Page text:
The Garden Guide

Book: Sketches and Hints on Landscape Gardening, 1795
Chapter: APPENDIX.

Letter to UVEDALE PRICE, Foxley, Herefordshire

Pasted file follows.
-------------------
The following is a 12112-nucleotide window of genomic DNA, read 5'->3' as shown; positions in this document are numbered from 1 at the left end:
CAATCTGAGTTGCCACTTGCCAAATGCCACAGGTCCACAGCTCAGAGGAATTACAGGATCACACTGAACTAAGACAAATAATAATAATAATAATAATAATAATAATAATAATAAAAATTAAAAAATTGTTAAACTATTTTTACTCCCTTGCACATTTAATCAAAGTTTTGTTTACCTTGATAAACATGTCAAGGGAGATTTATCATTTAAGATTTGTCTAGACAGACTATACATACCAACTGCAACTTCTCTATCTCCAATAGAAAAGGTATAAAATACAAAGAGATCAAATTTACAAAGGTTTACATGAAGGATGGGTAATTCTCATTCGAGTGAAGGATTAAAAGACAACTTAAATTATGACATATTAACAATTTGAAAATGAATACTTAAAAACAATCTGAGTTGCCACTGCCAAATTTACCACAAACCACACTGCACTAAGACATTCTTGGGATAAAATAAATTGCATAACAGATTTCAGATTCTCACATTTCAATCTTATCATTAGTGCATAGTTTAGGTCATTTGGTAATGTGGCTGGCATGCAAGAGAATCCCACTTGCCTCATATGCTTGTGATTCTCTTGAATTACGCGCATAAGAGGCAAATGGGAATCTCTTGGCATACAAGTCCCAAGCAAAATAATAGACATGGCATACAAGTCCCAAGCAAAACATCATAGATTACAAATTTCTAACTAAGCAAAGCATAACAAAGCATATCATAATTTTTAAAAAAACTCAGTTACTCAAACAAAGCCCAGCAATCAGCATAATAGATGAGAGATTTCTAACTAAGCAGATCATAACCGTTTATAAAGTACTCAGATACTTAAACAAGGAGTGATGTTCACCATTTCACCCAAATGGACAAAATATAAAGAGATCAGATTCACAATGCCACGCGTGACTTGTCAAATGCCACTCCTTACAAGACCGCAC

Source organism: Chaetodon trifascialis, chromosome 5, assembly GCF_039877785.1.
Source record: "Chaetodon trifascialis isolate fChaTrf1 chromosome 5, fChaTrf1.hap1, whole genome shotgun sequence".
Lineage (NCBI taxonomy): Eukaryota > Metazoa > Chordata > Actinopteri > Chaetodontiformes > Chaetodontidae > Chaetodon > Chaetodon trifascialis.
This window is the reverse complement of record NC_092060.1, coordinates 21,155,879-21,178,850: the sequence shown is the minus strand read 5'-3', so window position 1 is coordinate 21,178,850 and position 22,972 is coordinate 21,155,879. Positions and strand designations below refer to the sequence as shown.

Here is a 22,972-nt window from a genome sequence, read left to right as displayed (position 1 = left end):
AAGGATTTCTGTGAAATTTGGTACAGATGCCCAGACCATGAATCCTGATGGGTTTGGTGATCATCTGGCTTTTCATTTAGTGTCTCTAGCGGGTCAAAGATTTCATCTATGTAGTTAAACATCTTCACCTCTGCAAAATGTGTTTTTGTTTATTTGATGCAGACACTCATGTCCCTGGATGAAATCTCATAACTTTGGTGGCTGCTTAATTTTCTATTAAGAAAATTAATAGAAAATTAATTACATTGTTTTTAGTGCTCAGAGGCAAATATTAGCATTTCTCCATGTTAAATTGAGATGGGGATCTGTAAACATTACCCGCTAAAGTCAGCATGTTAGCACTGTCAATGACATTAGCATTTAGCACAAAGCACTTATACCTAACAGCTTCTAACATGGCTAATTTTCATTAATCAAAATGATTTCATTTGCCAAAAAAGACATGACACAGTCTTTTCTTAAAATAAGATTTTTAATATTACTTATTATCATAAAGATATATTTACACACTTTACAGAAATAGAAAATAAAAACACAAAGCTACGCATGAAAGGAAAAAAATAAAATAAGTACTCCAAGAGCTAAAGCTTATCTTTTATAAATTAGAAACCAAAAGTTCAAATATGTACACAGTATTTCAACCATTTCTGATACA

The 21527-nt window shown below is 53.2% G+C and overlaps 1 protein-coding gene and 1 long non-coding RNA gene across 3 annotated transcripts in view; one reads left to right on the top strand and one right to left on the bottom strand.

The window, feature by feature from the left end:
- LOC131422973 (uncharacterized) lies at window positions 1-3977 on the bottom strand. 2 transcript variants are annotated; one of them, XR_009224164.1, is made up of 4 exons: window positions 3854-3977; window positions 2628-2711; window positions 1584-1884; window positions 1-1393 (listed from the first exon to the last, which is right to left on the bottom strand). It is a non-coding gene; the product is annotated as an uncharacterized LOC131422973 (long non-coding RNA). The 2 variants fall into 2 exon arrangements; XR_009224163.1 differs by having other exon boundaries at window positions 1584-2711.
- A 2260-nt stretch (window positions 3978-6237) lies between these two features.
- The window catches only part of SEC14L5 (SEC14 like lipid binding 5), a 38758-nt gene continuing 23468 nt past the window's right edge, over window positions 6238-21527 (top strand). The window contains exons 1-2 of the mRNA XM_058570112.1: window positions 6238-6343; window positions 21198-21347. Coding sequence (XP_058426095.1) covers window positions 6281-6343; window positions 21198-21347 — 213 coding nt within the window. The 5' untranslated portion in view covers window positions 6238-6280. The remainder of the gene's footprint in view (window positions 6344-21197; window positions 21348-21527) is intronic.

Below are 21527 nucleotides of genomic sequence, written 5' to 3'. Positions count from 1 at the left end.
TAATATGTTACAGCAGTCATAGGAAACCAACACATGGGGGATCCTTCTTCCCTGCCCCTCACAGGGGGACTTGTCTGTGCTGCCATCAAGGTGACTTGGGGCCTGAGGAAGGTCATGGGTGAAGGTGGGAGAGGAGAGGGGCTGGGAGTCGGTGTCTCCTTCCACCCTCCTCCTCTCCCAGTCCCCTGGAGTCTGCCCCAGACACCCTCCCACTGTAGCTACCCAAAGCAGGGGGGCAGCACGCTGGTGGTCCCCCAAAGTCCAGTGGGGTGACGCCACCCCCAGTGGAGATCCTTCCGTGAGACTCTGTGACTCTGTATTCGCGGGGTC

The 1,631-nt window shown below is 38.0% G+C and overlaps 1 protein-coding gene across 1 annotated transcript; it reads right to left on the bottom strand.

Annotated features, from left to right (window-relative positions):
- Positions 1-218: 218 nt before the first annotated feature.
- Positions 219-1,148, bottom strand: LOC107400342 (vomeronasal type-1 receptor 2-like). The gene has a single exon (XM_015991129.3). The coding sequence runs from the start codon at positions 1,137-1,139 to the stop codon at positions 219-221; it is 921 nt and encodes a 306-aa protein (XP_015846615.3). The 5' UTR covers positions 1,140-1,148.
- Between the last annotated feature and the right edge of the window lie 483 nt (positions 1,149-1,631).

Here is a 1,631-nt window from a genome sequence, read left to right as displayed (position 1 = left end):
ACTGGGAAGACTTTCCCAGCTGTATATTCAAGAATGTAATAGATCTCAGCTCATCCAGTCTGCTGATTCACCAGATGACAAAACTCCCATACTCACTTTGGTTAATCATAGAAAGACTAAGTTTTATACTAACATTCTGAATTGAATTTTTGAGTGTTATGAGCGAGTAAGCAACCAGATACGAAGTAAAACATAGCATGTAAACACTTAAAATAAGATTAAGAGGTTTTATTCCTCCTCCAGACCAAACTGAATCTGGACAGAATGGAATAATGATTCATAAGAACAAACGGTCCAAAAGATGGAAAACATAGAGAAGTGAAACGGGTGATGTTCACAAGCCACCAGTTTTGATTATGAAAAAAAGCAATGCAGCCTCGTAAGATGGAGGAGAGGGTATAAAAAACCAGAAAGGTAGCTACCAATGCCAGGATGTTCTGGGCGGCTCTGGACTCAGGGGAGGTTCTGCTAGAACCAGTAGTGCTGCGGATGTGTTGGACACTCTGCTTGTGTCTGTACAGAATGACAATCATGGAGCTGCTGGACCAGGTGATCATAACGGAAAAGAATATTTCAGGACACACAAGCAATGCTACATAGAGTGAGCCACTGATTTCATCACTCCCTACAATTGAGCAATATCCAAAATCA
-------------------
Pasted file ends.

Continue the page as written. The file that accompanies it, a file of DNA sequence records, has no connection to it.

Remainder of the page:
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A Letter to UVEDALE PRICE, Esq., of Foxley in Herefordshire. SIR, I am much obliged by your attention, in having directed your bookseller to send me an early copy of your ingenious work. It has been my companion during a long journey, and has furnished me with entertainment, similar to that which I have occasionally had the honour to experience, from your animated conversation on the subject. In the general principles and theory of the art, which you have considered with so much attention, I flatter myself that we agree; and that our difference of opinion relates only to the propriety, or, perhaps, possibility, of reducing them to practice. I must thank both Mr. Knight, and yourself, for mentioning my name as an exception to the tasteless herd of Mr. Brown's followers. But while you are pleased to allow me some of the qualities necessary to my profession, you suppose me deficient in others; and therefore strongly recommend the study of "what the higher artists have done, both in their pictures and drawings:" a branch of knowledge which I have always considered to be not less essential to my profession than hydraulics or surveying; and without which I should never have presumed to arrogate to myself, the title of "LANDSCAPE GARDENER," which (in allusion to my having adopted it) you observe is, "a title of no small pretension." It is difficult to define GOOD TASTE in any of the polite arts; and among the respective professors of them, I am sorry to observe that it is seldom allowed in a rival; while those who are not professors, but, being free from the business or dissipation of life, find leisure to excel in any of these arts, generally find time also to cultivate the others; and because there really does exist some affinity betwixt them, they are apt to suppose it still greater. Thus Music and Poetry are often coupled together, although very few instances occur in which they are made to assimilate; because the melody of an air is seldom adapted either to the rhyme or measure of the verse. In like manner, Poetry and Painting are often joined; but the canvas rarely embodies those figurative personages to advantage, which the poet's enthusiasm presents to the reader's imagination. During the pleasant hours we passed together amidst the romantic scenery of the Wye, I do remember my acknowledging that an enthusiasm for the picturesque, had originally led me to fancy greater affinity betwixt Painting and Gardening, than I found to exist after more mature consideration, and more practical experience; because, in whatever relates to man, propriety and convenience are not less objects of good taste, than picturesque effect; and a beautiful garden scene is not more defective because it would not look well on canvas, than a didactic poem because it neither furnishes a subject for the painter or the musician. There are a thousand scenes in nature to delight the eye, besides those which may be copied as pictures; and, indeed, one of the keenest observers of picturesque scenery (Mr. Gilpin), has often regretted, that few are capable of being so represented, without considerable license and alteration. If, therefore, the painter's landscape be indispensable to the perfection of gardening, it would surely be far better to paint it on canvas at the end of an avenue, as they do in Holland, than to sacrifice the health, cheerfulness, and comfort of a country residence, to the wild but pleasing scenery of a painter's imagination. There is no exercise so delightful to the inquisitive mind, as that of deducing theories and systems from favourite opinions: I was therefore peculiarly interested and gratified by your ingenious distinction betwixt the beautiful and the picturesque; but I cannot admit the propriety of its application to landscape gardening; because beauty, and not picturesqueness, is the chief object of modern improvement: for although some nurserymen, or labourers in the kitchen garden, may have badly copied Mr. Brown's manner, the unprejudiced eye will discover innumerable beauties in the works of that great self-taught master: and since you have so judiciously marked the distinction betwixt the beautiful and the picturesque, they will perhaps discover, that where the habitation and convenience of man can be improved by beauty, "picturesqueness" may be transferred to the ragged gipsy, with whom "the wild ass, the Pomeranian dog, and shaggy goat," are more in harmony, than "the sleek-coated horse," or the dappled deer. The continual motion and lively agitation observable in herds of peer, is one of the circumstances which painting cannot represent; but it is not less an object of beauty and cheerfulness in park scenery. Amidst the severity of your satire on Mr. Brown and his followers, I cannot be ignorant that many pages are directly pointed at my opinions; although with more delicacy than your friend Mr. Knight has shewn, in the attempt to make me an object of ridicule, by misquoting my unpublished MSS. It is the misfortune of every liberal art, to find, among its professors, some men of uncouth manners; and since my profession has more frequently been practised by mere day labourers, and persons of no education, it is the more difficult to give it that rank in the polite arts, which I conceive it ought to hold. But I am now more particularly called upon to support its respectability, since you attack the very existence of that profession at the head of which both you and Mr. Knight have the goodness to say that I am deservedly placed. Your new theory of deducing landscape gardening from painting is so plausible, that, like many other philosophic theories, it may captivate and mislead, unless duly examined by the test of experience and practice. I cannot help seeing great affinity betwixt deducing gardening from the painter's studies of wild nature, and deducing government from the uncontrolled opinions of man in a savage state. The neatness, simplicity, and elegance of English gardening, have acquired the approbation of the present century, as the happy medium betwixt the wildness of nature and the stiffness of art; in the same manner as the English constitution is the happy medium between the liberty of savages, and the restraint of despotic government; and so long as we enjoy the benefit of these middle degrees, between the extremes of each, let experiments of untried theoretical improvement be made in some other country. So far I have endeavoured to defend Mr. Brown, with respect to the general principle of improvement; but it is necessary to enter something farther into the detail of his practice of what has been ludicrously called clumping and belting. No man of taste can hesitate betwixt the natural group of trees, composed of various growths, and those formal patches of firs which too often disfigure a lawn, under the name of a clump: but the most certain method of producing a group of five or six trees, is to plant fifty or sixty within the same fence; and this Mr. Brown frequently advised, with a mixture of firs, to protect and shelter the young trees during their infancy: unfortunately, the neglect or bad taste of his employers would occasionally suffer the firs to remain, long after they had completed their office as nurses; while others had actually planted firs only in such clumps, totally misconceiving Mr. Brown's original intention. Nor is it uncommon to see these black patches surrounded by a painted rail, a quick hedge, or even a stone wall, instead of that temporary fence which is always an object of necessity, and not of choice. If a large expanse of lawn happens unfortunately to have no single trees or groups to diversify its surface, it is sometimes necessary to plant them; and if the size and quantity of these clumps or masses bear a just proportion to the extent of lawn, or shape of the ground, they are surely less offensive than a multitude of starving single trees, surrounded by heavy cradle fences, which are often dotted over the whole surface of a park. I will grant, that where a few old trees can be preserved of former hedgerows, the clump is seldom necessary, except in a flat country. The clump, therefore, is never to be considered as an object of present beauty, but as a more certain expedient for producing future beauties, than young trees, which very seldom grow when exposed singly to the wind and sun. I shall now proceed to defend my predecessor's belt, on the same principle of expedience. Although I perfectly agree, that, in certain situations, it has been executed in a manner to be tiresome in itself, and highly injurious to the general scenery; yet there are many places in which no method could be more fortunately devised, than a belt or boundary of plantation to encompass the park or lawn. It is often too long, and always too narrow; but from my own experience I am convinced, that notwithstanding the obstinacy and presumption of which Mr. Brown is accused, he had equal difficulties to surmount from the profusion and the parsimony of his employers, or he would never have consented to those meagre girdles of plantation, which are extended for many miles in length, although not above twenty or thirty yards in breadth. Let me briefly trace the origin, intention, and uses of a belt. The comfort and pleasure of a country residence requires, that some ground, in proportion to the size of the house, should he separated from the adjoining ploughed fields; this enclosure, call it park, or lawn, or pleasure-ground, must have the air of being appropriated to the peculiar use and pleasure of the proprietor. The love of seclusion and safety is not less natural to man than that of liberty, and I conceive it would be almost as painful to live in a house without the power of shutting any door, as in one with all the doors locked: the mind is equally displeased with the excess of liberty, or of restraint, when either is too apparent. From hence proceeds the necessity of enclosing a park, and also of hiding the boundary by which it is enclosed: now a plantation being the most natural means of hiding a park pale, nothing can be more obvious than a drive or walk in such a plantation. If this belt be made of one uniform breadth, with a drive as uniformly serpentining through the middle of it, I am ready to allow that the way can only be interesting to him who wishes to examine the growth of his young trees: to every one else it must be tedious, and its dulness will increase in proportion to its length. On the contrary, if the plantation be judiciously made of various breadth, if its outline be adapted to the natural shape of the ground, and if the drive be conducted irregularly through its course, sometimes totally within the dark shade, sometimes skirting so near its edge as to show the different scenes betwixt the trees, and sometimes quitting the wood entirely, to enjoy the unconfined view of distant prospects, -it will surely be allowed that such a plantation is the best possible means of connecting and displaying the various pleasing points of view, at a distance from each other, within the limits of the park;-and the only just objection that can be urged, is-where such points do not occur often enough, and where the length of a drive is substituted for its variety. This letter, which has been written, at various opportunities, during my journey into Derbyshire, has insensibly grown to a bulk which I little expected when I began it; I shall therefore cause a few copies to be printed, to serve as a general defence of an art, which, I trust, will not be totally suppressed, although you so earnestly recommend every gentleman to become his own landscape gardener. With equal propriety might every gentleman become his own architect, or even his own physician: in short, there is nothing that a man of abilities may not do for himself, if he will dedicate his whole attention to that subject only. But the life of man is not sufficient to excel in all things; and as "a little knowledge is a dangerous thing," so the professors of every art, as well as that of medicine, will often find that the most difficult cases are those, where the patient has begun by quacking himself. The general rules of art are to be acquired by study, but the manner of applying them can only be learned by practice; yet there are certain good plans, which, like certain good medicines, may be proper in almost every case; it was therefore no greater impeachment of Mr. Brown's taste, to anticipate his belt in a naked country, than it would be to a physician to guess, before he saw the patient, that he would prescribe James's powders in a fever. In the volume of my works now in the press, I have endeavoured to trace the difference betwixt painting and gardening, as well as to make a distinction betwixt a landscape and a prospect; supposing the former to be the proper subject for a painter, while the latter is that in which everybody delights; and, in spite of the fastidiousness of connoisseurship, we must allow something to the general voice of mankind. I am led to this remark from observing the effect of picturesque scenery on the visitors of Matlock Bath (where this part of my letter has been written). In the valley, a thousand delightful subjects present themselves to the painter, yet the visitors of this place are seldom satisfied till they have climbed the neighbouring hills, to take a bird's-eye view of the whole spot, which no painting can represent:-the love of prospect seems a natural propensity, an inherent passion of the human mind, if I may use so strong an expression. This consideration confirms my opinion, that painting and gardening are nearly connected, but not so intimately related as you imagine: they are not sister arts, proceeding from the same stock, but rather congenial natures, brought together like man and wife; while, therefore, you exult in the office of mediator betwixt these two "imaginary personages," you should recollect the danger of interfering in their occasional differences, and especially how you advise them both to wear the same articles of dress. I shall conclude this long letter, by an allusion to a work, which it is impossible for you to admire more than I do.-Mr. Burke, in his Essay on the Sublime and Beautiful, observes, that habit will make a man prefer the taste of tobacco to that of sugar; yet the world will never be brought to say that sugar is not sweet. In like manner, both Mr. Knight and you are in the habit of admiring fine pictures, and both live amidst bold and picturesque scenery: this may have rendered you insensible to the beauty of those milder scenes that have charms for common observers. I will not arraign your taste, or call it vitiated, but your palate certainly requires a degree of "irritation" rarely to be expected in garden scenery; and, I trust, the good sense and good taste of this country will never be led to despise the comfort of a gravel walk, the delicious fragrance of a shrubbery, the soul expanding delight of a wide extended prospect,* or a view down a steep hill, because they are all subjects incapable of being painted. Notwithstanding the occasional asperity of your remarks on my opinions, and the unprovoked sally of Mr. Knight's wit, I esteem it a very pleasant circumstance of my life to have been personally known to you both, and to have witnessed your good taste in many situations. I shall beg leave, therefore, to subscribe myself, with much regard and esteem, SIR, Your most obedient, humble servant, H. REPTON. Hare-street, near Romford, July 1,1794. *[An extensive prospect is here mentioned as one of the subjects that may be delightful, although not picturesque-But I have repeatedly given my opinion, that however desirable a prospect may be from a tower or belvidere, it is seldom advisable from the windows of a constant residence.]